How do you avoid a Cargument?
The Honies like to travel and when we do it often involves a ‘roadtrip’ worth documenting … roadtrips like 2000 miles around California or feeling the need to fly from Portland or when we took a holiday in Nelson BC.
So it’s fair to say, we have some experience of the ups and downs of travelling as a family – especially with 3 children of different age groups, abilities and needs.
So I am happy for Sainsbury’s Finance Family Blogger Network to Guest Post tips for long car trips with the family. I will be posting some travel experiences of my own soon and there are sure to be some tips and tricks for you to pick up or inspire you to make the leap of faith that family travel sometimes is. In the meantime I hope that you find some of the tips Sainsburys Finance Family Blogger Network have to offer very helpful.
The art of avoiding a ‘Cargument’
Cars and arguments have a long history together – probably all the way back to the invention of the automobile itself. Take one motor vehicle, add a person you love (or at least thought you did) as a passenger, go for an extended drive and you have a potent cocktail for raging rows, ruthless accusations and bruised egos.
Much like Brad and Angelina’s collective term – ‘Brangelina’ – a new abbreviation of the ‘car argument’ has evolved: the ‘Cargument’.
It has been speculated that it is almost impossible to drive more than 200 miles with your partner or family without some kind of strife. To shed light on the phenomenon, it’s worth doing a brief analysis of the makeup of a cargument. Why do they happen, and can they be avoided?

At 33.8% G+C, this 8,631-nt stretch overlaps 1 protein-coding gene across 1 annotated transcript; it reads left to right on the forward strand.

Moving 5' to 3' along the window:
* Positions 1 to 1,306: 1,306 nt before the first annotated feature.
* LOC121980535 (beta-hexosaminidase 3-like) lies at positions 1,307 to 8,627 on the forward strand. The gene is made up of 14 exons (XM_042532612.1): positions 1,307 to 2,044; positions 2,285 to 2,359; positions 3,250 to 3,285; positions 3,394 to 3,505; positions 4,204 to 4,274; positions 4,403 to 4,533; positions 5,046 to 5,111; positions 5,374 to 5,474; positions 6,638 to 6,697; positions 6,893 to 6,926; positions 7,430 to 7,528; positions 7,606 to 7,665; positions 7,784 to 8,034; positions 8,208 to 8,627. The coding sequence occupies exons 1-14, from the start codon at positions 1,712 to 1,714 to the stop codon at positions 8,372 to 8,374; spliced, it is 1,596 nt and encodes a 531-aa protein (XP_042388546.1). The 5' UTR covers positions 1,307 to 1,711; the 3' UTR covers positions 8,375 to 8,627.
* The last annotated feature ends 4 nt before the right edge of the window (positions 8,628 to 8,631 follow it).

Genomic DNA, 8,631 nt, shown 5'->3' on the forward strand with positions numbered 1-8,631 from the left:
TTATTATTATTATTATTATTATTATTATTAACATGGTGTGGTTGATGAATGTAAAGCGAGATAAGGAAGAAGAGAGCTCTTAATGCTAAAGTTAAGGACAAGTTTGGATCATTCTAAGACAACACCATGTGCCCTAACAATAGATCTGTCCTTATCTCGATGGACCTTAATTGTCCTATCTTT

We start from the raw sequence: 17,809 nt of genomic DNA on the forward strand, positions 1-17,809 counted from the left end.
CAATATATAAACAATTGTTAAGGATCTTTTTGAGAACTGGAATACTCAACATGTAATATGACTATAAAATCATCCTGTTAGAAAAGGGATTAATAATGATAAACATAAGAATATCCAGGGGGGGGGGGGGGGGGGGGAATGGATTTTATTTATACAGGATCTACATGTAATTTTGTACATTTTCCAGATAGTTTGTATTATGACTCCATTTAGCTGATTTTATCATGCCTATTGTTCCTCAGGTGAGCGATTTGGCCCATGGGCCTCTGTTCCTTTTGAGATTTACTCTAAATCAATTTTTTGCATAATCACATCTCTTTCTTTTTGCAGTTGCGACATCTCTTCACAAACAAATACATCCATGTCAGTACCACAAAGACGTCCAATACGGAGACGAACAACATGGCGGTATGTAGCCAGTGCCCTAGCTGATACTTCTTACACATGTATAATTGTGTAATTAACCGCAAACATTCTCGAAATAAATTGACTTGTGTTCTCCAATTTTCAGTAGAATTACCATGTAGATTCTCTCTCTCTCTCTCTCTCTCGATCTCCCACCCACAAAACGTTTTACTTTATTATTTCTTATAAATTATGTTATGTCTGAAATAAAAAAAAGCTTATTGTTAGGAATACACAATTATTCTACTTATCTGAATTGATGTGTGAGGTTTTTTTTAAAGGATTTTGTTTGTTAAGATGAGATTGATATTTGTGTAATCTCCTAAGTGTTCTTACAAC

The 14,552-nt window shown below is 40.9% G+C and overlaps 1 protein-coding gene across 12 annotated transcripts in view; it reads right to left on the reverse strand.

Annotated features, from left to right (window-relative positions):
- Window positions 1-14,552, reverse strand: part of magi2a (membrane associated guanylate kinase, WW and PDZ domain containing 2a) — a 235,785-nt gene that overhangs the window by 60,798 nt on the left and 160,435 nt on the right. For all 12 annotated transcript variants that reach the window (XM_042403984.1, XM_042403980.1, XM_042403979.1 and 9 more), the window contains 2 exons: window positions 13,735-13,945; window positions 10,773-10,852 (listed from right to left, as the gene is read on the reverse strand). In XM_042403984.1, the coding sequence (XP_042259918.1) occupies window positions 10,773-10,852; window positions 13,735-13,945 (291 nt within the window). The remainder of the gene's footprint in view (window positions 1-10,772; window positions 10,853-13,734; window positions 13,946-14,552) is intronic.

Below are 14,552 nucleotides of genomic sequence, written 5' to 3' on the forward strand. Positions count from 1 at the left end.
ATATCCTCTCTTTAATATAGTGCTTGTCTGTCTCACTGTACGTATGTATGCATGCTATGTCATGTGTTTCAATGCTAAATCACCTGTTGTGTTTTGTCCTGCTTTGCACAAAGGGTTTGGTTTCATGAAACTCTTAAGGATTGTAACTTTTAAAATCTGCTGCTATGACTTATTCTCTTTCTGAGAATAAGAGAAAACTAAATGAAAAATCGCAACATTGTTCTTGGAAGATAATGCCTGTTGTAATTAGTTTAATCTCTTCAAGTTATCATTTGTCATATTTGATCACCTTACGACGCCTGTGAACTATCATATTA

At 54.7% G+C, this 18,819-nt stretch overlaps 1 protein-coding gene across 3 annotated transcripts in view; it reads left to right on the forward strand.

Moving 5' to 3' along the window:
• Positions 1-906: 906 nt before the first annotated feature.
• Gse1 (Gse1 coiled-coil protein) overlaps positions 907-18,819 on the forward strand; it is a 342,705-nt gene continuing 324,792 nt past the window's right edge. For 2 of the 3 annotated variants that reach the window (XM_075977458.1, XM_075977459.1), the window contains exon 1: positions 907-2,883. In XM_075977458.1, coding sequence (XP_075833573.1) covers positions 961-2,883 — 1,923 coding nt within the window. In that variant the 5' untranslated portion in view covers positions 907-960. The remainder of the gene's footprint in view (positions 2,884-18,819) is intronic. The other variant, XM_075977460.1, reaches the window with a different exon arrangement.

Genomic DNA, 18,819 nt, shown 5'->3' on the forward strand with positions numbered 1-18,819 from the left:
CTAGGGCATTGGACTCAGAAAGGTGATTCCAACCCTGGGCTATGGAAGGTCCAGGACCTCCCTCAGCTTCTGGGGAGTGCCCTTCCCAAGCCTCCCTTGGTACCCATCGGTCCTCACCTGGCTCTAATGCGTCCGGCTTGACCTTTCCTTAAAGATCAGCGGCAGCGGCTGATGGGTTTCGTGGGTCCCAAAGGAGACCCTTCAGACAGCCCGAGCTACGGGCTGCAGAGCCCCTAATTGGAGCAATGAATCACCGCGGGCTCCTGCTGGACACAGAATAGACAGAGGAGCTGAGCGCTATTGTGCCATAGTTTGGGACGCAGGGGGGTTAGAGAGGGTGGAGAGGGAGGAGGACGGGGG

Nobody’s perfect, and in many aspects of life it’s possible to turn a blind eye to your partner’s nail biting, poor map reading or annoying phone voice. However, when hurtling along the A303 at 60mph to a soundtrack of traffic noise and Radio 4, tempers can start to fray at the merest provocation.
But it is at this point that we must step back from the brink and think. If you find yourself in this situation and feel your hackles rising, go through this mental checklist:
- Would I let this irritation pass if I wasn’t in a car?
- Am I reacting partly because I can’t walk away from this scenario?
- Is my partner unaware that he/she is being annoying?
If you answer yes to any of the above, then it’s probably best to just keep your helpful thoughts to yourself. If you answer no to all of the above, then you may indeed have cause to raise your objections – if this is the case, make a mental note, and say your piece after you finish your journey.
Keep your cool
Remember, no matter how stressful your journey gets, it’s wise to do everything you can to maintain a cool, calm and collected atmosphere in the car. Distracted drivers are dangerous drivers.
In the worst case scenario here are a few mantras which you can repeat to achieve an unwavering state of zen.
- You can’t improve partners map reading skills, but you can get a sat-nav.
- You can’t change your unappealing destination but you can ignore it until you get there.
- You can’t get out of being ‘designated driver’ but you can insist on breakfast in bed the next day.
- You can’t change your partner… yet!
As with many things in life, preparation is key. Make sure you’ve got everything you’re going to need for the journey before you set off, and plan your route well in advance. And for peace of mind, make sure have adequate breakdown and car insurance cover to prepare for every eventuality – you don’t want your journey to be any more infuriating than it needs to be!